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Recipe: Pickled Easter Horseradish

Happy Easter everyone!

As I’ve mentioned before, horseradish is an essential part of traditional Easter food in Slovenia, along with dyed boiled eggs and cooked ham. My favourite way to eat it is usually with whipped cream, salt and lemon juice, but this year I decided to experiment a bit.

You are probably familiar with the prepared horseradish relish that you can buy in the stores, so I wanted to try and make a slightly different homemade version. To keep it from losing its sharpness, horseradish is usually stored in vinegar, but be careful, as it should not be pickled in the traditional hot canning way, because horseradish can quickly turn horribly bitter if cooked or exposed to high temperatures.

Pickled Easter Horseradish recipe


  • 1 medium horseradish root
  • 2 apples
  • 1 teaspoon dried thyme
  • 1/4 cup white vinegar
  • 1/2 cup water
  • salt to taste

Prep time: 10 minutes


Wash and peel the horseradish root and slice it into smaller pieces fit for tossing into a food processor. Wash, peel and core the apples and chop them into quarters. Put the horseradish and apples into a food processor and shred them into fine pieces. Add salt, thyme and white vinegar (you can adjust the quantity to taste), then add just enough water to submerge all the ingredients and get the consistency of a relish, but not so much that the pieces are floating in liquid. Transfer to glass jars and seal tight, then let it sit in the fridge for at least 2 days before eating. Enjoy!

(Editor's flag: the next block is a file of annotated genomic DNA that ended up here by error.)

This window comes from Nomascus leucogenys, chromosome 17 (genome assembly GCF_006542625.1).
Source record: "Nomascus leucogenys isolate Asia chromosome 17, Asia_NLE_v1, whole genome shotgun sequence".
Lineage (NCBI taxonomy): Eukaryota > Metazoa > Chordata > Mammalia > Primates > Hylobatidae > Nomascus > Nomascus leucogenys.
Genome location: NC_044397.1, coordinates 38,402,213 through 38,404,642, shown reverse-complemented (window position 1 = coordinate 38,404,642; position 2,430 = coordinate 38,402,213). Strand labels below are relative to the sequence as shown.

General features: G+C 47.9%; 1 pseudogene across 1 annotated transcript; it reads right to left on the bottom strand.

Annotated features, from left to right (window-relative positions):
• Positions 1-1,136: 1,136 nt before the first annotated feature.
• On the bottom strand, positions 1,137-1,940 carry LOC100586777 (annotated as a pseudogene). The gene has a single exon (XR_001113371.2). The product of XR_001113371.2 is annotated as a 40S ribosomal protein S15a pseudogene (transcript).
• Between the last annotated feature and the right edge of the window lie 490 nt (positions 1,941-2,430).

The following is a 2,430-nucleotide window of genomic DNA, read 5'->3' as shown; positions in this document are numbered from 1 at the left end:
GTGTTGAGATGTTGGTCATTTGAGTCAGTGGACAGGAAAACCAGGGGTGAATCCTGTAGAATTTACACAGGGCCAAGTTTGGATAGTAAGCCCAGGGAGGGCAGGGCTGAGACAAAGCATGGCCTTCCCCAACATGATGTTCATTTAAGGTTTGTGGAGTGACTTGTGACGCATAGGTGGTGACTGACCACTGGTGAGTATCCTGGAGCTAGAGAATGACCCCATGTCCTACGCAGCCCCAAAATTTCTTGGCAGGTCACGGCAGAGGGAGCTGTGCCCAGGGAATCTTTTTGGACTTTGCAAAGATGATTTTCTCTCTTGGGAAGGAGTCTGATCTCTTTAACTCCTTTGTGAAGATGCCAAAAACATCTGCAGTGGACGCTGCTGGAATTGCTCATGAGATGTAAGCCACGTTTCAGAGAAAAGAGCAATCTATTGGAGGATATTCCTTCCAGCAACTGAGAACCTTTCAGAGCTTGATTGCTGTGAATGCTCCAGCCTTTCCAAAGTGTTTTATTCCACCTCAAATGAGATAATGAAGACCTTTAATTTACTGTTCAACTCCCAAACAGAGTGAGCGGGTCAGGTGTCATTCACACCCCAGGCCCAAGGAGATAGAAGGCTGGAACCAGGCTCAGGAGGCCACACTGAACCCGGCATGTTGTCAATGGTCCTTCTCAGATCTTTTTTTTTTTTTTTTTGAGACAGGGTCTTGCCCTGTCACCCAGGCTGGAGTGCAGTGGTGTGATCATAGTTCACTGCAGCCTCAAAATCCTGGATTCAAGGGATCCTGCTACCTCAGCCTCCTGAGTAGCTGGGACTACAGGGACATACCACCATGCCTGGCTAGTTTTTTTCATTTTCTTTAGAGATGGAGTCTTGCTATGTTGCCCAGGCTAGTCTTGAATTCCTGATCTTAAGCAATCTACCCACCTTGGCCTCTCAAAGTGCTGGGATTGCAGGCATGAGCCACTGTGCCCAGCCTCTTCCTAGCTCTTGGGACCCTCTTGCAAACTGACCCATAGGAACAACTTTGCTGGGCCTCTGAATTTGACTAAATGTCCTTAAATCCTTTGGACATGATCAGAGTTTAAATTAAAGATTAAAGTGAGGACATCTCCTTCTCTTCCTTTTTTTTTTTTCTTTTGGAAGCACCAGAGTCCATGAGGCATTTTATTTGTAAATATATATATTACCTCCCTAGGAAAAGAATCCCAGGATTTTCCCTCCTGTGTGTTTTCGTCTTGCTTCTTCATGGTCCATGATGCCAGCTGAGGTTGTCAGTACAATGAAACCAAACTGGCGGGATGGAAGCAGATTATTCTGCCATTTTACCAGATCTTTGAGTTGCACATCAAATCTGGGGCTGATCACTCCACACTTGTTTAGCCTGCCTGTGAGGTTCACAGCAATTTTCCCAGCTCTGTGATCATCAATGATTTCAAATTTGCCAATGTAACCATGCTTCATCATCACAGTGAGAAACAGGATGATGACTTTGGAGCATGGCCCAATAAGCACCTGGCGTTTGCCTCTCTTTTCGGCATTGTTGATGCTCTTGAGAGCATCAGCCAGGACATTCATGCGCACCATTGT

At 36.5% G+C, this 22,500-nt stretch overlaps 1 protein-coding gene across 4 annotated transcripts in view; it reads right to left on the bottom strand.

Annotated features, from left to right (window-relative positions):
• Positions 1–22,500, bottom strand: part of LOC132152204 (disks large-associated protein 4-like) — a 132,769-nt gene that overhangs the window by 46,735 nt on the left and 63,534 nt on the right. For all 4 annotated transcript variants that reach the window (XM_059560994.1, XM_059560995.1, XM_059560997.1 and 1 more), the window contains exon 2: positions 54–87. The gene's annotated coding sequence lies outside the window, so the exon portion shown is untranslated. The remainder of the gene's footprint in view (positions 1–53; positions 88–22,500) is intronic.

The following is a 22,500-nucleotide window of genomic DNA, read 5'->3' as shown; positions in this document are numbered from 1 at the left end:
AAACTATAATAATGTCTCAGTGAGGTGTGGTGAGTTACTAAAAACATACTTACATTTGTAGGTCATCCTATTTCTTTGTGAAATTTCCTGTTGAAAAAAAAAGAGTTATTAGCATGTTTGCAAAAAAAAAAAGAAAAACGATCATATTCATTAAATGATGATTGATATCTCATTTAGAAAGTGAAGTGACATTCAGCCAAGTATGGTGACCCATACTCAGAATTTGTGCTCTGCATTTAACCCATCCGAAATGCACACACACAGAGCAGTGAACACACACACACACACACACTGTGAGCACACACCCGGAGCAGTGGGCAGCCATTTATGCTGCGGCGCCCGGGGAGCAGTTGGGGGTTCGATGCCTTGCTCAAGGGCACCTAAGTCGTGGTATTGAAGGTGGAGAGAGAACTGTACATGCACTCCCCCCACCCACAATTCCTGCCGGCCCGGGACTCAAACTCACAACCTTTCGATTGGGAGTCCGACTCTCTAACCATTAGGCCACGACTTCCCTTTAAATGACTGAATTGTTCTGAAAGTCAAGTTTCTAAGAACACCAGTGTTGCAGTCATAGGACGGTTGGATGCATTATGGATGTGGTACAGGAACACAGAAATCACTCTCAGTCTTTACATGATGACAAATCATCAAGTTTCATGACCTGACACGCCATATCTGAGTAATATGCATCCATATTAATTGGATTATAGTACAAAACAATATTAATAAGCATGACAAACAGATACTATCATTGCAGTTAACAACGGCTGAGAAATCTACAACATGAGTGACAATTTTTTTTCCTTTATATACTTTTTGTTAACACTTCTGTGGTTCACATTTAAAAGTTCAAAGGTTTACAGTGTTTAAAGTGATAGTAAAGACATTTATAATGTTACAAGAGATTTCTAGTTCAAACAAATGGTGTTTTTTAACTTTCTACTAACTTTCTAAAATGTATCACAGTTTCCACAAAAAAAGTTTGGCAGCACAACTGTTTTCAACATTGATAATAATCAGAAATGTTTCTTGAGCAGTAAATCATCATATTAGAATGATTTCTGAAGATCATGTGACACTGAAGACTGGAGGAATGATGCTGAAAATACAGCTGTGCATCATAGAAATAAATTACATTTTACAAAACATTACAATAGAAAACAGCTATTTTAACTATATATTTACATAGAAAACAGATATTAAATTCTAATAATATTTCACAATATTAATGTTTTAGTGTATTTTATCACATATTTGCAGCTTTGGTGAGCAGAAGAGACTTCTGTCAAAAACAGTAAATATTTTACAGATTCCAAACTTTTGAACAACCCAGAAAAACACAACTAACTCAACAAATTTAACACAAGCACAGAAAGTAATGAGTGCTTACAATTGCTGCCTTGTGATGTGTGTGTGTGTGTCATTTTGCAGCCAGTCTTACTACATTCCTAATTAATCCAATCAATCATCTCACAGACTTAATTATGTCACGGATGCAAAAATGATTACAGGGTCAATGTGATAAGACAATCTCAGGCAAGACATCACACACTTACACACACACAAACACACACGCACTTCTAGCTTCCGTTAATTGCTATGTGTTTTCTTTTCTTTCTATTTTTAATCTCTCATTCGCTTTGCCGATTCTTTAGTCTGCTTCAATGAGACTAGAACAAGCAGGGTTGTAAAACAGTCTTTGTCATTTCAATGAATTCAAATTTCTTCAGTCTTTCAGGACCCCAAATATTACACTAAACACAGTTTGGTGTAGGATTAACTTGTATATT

This recipe is super simple and makes about 2-3 cups of pickled Easter horseradish altogether, depending on the size of your horseradish root and apples. It should keep in the fridge for about a month and is based on the traditional apple horseradish we eat here in Slovenia, just with vinegar and thyme. It works great as a condiment for Easter ham (obviously) or in sandwiches where you want to add a bit of zing. Trust me, it has plenty of zing and will go right up your nose if you eat too much at once.

Is horseradish also an Easter food staple in your country?


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